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Turner in a Must-Seize-TV Mode?

Turner Broadcasting System Inc. seems to be eager to
channel additional revenues into Time Warner Inc.'s coffers from ER and Seinfeld
-- "Must See TV" series in which sister Time Warner companies are involved.

Barely two weeks ago, Turner's New York-based ad-sales
operation, Turner Broadcasting Sales Inc., announced that it's handling ER's
off-net ad sales both for Turner Network Television in cable and for syndication.

That was barely two months after NBC paid Warner Bros.
Television a record $13 million per episode for the next three years to keep TV's
highest-rated show from jumping to a rival network.

"It's got to hurt NBC," said Howard Nass,
senior vice president at TN Media. "You'd think that they [Time Warner and
Warner Bros.] would want to protect their investment" in ER, and that NBC
would be smart enough to contractually protect its franchise, Nass added.

Bill Croasdale, national-broadcast-division president at
Western International Media, felt that NBC would complain to Warner. "Normally, in an
aftermarket sale, you can't compete head-to-head with the original series," he
said, wondering if NBC's contract also barred same-night airings.

But a spokesman for Turner's ad-sales operation
maintained that NBC executives weren't in cardiac arrest over the plans. TBSI's
initial announcement was made a year ago, with the naming of TNT as ER's cable
carrier being the new element, he added.

Turner's off-net cable plan calls for stripping ER
on TNT at 7 p.m. (EST) weeknights, replacing Babylon 5, in mid-September.
Additional two-hour installments on Thursdays at 8 p.m., replacing theatricals, will in a
sense be lead-ins to NBC's fresh fall-season episodes at 10 p.m. In fact, fans could
enjoy an all-ER Thursday night via TNT and NBC.

Joe Uva, TBSI's president of entertainment sales and
marketing, said his sales force has already begun "serious talks" with two
advertisers seeking cable/syndication category exclusivity. Uva would not comment further
last week.

But "you can't buy one in isolation," said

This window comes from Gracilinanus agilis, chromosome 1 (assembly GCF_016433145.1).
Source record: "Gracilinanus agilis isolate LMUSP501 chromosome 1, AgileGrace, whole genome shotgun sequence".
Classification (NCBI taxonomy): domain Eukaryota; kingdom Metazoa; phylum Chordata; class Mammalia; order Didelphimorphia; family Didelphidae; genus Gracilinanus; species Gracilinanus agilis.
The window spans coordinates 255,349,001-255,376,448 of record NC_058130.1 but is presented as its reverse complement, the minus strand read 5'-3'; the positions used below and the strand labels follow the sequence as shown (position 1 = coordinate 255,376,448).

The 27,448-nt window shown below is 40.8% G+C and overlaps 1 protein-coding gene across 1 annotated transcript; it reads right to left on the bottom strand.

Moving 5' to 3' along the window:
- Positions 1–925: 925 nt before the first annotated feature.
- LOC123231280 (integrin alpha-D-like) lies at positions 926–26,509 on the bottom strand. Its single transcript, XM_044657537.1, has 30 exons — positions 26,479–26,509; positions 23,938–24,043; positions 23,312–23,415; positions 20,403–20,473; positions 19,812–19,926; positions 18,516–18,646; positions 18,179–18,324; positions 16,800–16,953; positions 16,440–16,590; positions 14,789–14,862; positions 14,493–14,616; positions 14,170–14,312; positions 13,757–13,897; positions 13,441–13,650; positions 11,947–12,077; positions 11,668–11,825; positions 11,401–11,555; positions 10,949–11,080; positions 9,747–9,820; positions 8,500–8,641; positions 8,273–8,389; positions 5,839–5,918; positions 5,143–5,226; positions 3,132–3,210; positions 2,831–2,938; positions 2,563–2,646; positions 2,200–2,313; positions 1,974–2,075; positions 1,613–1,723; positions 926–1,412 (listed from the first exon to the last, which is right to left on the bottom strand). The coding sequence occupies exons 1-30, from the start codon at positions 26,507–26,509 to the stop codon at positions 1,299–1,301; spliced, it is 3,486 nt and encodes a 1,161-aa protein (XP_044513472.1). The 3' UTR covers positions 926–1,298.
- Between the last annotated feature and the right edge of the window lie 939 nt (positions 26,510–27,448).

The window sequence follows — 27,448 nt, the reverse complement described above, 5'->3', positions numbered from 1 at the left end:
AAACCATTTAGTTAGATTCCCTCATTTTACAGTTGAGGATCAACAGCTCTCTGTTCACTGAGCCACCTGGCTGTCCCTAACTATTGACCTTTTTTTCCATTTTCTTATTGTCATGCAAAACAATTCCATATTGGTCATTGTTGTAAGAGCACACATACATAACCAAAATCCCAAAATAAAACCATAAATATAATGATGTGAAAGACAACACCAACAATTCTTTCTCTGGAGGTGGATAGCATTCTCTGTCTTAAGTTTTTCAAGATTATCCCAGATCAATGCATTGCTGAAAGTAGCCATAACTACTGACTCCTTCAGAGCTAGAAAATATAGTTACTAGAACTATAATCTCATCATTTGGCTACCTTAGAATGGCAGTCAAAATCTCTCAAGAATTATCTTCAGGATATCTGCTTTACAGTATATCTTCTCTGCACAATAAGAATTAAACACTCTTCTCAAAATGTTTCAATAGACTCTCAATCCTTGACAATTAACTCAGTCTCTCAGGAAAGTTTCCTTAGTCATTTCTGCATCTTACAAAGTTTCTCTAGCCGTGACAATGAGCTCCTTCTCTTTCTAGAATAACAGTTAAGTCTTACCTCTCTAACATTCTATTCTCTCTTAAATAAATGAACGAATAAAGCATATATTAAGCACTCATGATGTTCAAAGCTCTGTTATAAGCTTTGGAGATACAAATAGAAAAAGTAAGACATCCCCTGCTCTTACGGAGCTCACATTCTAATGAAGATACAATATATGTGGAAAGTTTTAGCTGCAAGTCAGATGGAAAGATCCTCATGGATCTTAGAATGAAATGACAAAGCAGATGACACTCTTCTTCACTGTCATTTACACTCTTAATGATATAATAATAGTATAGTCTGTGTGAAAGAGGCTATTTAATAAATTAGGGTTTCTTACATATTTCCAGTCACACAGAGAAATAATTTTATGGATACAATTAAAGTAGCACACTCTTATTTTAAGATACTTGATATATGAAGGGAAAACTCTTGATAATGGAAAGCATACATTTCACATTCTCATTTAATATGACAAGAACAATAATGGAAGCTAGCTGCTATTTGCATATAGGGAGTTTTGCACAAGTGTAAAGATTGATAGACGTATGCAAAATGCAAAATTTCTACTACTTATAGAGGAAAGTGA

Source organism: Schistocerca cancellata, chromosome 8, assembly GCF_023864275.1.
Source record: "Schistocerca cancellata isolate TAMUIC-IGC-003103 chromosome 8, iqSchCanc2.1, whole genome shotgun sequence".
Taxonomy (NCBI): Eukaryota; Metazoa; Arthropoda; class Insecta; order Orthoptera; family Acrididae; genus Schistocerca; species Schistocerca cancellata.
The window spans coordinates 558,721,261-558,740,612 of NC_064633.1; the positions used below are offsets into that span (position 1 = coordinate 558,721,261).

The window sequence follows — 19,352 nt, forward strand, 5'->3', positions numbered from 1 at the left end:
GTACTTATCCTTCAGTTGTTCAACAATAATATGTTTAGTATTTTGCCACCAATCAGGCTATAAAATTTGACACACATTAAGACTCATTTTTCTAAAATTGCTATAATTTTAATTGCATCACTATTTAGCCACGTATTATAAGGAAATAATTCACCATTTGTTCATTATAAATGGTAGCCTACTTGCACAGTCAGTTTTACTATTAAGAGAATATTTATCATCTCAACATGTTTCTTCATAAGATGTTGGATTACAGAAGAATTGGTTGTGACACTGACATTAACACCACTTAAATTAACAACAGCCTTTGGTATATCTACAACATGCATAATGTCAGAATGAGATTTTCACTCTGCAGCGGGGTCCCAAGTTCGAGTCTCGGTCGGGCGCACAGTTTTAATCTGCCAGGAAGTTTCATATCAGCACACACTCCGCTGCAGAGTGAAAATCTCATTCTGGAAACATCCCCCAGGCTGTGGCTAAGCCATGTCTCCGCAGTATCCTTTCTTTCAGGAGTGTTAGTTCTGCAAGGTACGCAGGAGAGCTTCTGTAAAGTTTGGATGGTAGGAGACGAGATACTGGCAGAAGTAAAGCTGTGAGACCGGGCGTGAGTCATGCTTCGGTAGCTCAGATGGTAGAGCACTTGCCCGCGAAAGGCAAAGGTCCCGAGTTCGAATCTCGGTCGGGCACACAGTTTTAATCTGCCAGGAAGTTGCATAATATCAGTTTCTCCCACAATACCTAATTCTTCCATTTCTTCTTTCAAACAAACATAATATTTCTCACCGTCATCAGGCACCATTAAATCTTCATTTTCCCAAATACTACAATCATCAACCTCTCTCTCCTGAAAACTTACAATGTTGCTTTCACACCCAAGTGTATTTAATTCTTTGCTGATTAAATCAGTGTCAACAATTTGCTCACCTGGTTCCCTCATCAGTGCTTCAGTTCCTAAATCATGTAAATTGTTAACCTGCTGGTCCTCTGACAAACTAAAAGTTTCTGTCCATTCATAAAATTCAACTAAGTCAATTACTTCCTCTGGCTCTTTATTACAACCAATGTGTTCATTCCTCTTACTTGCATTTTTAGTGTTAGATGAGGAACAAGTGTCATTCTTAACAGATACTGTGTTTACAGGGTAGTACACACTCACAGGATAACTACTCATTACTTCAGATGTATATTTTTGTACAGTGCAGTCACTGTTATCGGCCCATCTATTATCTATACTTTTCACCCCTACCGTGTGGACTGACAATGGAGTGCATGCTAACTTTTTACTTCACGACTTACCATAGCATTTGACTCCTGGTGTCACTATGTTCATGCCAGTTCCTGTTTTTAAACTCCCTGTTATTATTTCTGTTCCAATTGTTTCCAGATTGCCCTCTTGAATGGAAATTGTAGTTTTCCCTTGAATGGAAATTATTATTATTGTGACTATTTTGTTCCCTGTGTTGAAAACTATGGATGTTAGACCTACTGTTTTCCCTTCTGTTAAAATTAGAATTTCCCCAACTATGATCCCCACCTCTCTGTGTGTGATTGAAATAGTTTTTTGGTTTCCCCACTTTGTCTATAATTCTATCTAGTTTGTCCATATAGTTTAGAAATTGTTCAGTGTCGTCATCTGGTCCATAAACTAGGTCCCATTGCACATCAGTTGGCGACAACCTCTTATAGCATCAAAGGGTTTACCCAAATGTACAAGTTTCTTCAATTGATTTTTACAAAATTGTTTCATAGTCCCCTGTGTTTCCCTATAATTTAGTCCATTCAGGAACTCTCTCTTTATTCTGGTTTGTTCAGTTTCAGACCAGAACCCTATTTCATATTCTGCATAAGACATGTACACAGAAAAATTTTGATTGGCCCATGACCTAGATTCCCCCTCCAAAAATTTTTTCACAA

Bob Flood, senior vice president of national broadcast at DeWitt Media. Advertisers must
pony up for units in cable and syndication as a package, he added.

That joint cable/syndication sales tack "would require
a pretty significant [dollar] commitment," Flood said.

Having ER will help TNT big-time, Nass said.
"TNT will leverage that in their [network-package] buys" across the board --
especially in targeting new clients that are eager for the "hard-to-reach 18-to-34
audience" that ER attracts.

Interestingly, the ER deal illustrates what Steve
Heyer, president and chief operating officer of TBS Inc., told the Cabletelevision
Advertising Bureau's conference the day before the ER announcement: It's
better to be a copyright owner than a rights "renter."

Nonetheless, agency sources raised various points and
concerns. For example, there's the threat of overexposure, with some buyers fearing
that NBC's original ER episodes could turn anemic.

"My belief is that it'll hurt NBC," Nass
said. Croasdale wondered if viewers "will be ERed out by 10 p.m.
Thursday" under TNT's plan. "It's a smart move on Turner's part,
but it will hurt NBC," he said.

But Turner's spokesman countered that those agencies
talking up the erosion factor might just be trying to use that to leverage better pricing
from NBC.

Indeed, not all buyers saw Turner's off-net plans as
threatening NBC's medical drama. Audrey Steele, senior vice president at Zenith Media
Services, felt that ER's cable/syndication reruns won't appreciably
affect NBC's originals. "In fact, it might bolster it by refreshing
viewers' memories" and bringing in newcomers, she said.

Agency sources said TNT should benefit from its
appointment-viewing strategy for ER, but some wondered about the drama's
aftermarket longevity.

TNT's move "brings to mind The X-Files on
FX, where a single, powerful show was able to redefine a network," Steele observed.

"It could do big things for TNT," Flood said,
noting that TNT has much wider distribution than FX. Still other sources felt that TNT
could capitalize on NBC's potential Thursday weakness if NBC's lineup becomes
less "Must-See" after the Seinfeld finale in May.

In general, a series' off-net afterlife doesn't
damage its primetime network originals, Steele said. NYPD Blue is being rerun on FX
and CBS late-night, but she said that series has already peaked, so the cable/syndication
run is having "no real impact" on ABC's showings. Moreover, cable's
audience is younger and more male than ABC's, she noted.

ER doesn't appear to have peaked yet on NBC, she
said, adding that NBC's replacement for Seinfeld will be a future factor, too.

Speaking of Seinfeld, Heyer said at the CAB
conference that TBS Superstation had recently considered showcasing the off-net reruns of Seinfeld'slast NBC season as a "big-event" strategy for that cable network. Flood said
he believed that TBS' idea has since been "back-burnered" because it
didn't quite fit "TBS' overall branding model."